Diagnosed today with OA of the Spine

BigGayDad Member Posts: 2
edited 28. Nov 2023, 14:06 in Living with arthritis

Good Morning all

Have to say I feel a bit lost.... received a diagnosis from my GP this morning of OA of the spine and pretty much that was it from the GP. No care plan, support, future care etc discussed. Just not sure where to go or what to do, is this going to greatly effect my life, I'm a single dad of 3 and only 47? If anyone can point me in any (good) direction to perhaps help me understand my options/future, I would be terribly grateful.

Thank you for taking the time to look at my post.



  • Tom
    Tom Member Posts: 522

    Welcome to the forum @BigGayDad.

    Your GP has told you that you have OA of the spine, but otherwise offered no help. Here is some basic information to get you started on your journey:

    Most people say that exercise helps:

    We wish you luck and do let us know how you get on.


  • Tom, I’ve recently been diagnosed with Osteoarthritis in my feet, ankles, knees, spine, hands, fingers and wrists. I’m 39 and mum if 3. I was diagnosed 3 weeks ago by rheumatology consultant and they’ve told me to go to see my GP. I’m in limbo at the moment as the hospital haven’t written to my GP yet (they hope to do it in the next 2 weeks!) and my GP won’t see/speak to me until I have the letter. I feel a bit lost too. Good luck in your journey xx

  • anneb82
    anneb82 Member Posts: 317

    Hi @BigGayDad,

    I was just reading your post and wondered how you were doing?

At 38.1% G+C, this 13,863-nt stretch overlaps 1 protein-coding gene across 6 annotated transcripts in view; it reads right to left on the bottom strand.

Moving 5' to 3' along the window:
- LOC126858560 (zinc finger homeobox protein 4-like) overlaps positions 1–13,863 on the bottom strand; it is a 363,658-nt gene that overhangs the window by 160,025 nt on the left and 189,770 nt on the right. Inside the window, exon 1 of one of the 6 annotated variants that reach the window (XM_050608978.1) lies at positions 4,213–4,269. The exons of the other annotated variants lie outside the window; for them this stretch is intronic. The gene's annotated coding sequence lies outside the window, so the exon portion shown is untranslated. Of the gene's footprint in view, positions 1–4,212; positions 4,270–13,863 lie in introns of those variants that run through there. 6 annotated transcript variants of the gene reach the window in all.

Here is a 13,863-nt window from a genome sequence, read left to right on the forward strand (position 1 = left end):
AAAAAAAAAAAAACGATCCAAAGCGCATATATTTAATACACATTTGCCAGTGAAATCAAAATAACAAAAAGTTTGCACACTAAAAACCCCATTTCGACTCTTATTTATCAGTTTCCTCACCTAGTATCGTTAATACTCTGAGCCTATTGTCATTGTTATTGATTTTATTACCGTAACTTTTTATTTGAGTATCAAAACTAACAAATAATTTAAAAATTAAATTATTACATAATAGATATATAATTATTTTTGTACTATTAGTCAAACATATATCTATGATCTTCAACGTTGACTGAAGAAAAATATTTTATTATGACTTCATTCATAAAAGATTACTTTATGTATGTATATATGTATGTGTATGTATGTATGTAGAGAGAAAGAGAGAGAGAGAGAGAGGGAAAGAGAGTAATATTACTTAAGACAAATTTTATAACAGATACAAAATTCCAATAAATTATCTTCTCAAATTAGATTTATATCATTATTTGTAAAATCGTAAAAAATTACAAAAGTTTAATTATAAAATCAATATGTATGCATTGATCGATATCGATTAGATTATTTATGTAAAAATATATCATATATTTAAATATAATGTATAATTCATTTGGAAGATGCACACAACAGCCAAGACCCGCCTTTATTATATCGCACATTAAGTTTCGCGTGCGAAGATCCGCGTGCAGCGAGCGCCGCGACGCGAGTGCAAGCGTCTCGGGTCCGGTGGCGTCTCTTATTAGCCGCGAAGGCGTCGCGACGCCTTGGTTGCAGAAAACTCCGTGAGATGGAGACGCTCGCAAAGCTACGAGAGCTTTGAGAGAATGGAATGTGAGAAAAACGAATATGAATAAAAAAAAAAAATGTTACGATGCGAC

If you are unhappy with the lack of information you received from the GP, I would encourage you to go back to them and ask the questions you feel were not answered at the time of your diagnosis.

    I can completely understand you feeling unnerved by this new situation added to your life but please know that you can always speak to someone hear on the community. You most definitely are not on your own, although I understand you will feel this way at times.

    As Tom said, exercising and strengthening the muscles in your back will help in the long run.

    If you have any other questions or queries, please feel free to ask the people in the community.

    Take care

    Anne (Moderator)

  • crinkly
    crinkly Member Posts: 147

    I can well understand that you feel 'lost' after a diagnosis of spinal OA. It is a shock and there is seldom any clear prognosis. GPs know a little about a lot and do their best but are limited by available medication, in what referrals they can make and by how conversant they are with current research into OA.

    You are quite right in defining it as the beginning of a journey and mine started before I was 40, affecting a number of joints and including most areas of my spine. Over 35 years later I am glad that I was given no definitive image of the way my OA might progress since I have been able to achieve far more than I might have anticipated.

    Perhaps I've been exceptionally lucky and am always grateful for the life I have lived and continue to live with the support of husband, children, grandchildren and good friends.

    Yes, t can be very 'rough' at times but there are ways forward through both the dearth of effective advice and the mass of information. The links given above by Moderator Tom are well worth following up though. Knowledge is definitely power when you are facing a future that no medical expert can accurately predict. The road will be different for everyone but you will get to know your own body well enough to explain your specific concerns to your GP and anyone to whom you are referred. Research into all forms of OA is forging ahead and who knows what exciting break-throughs in treatment - funded by VA - may soon be available via the NHS?

    It may sound bad now but I hope that as I have done, you will find the right support among family, friends and medics to make your journey interesting and your outlook bright.

    Let me know if I can give any help via this thread or with a personal message. 💌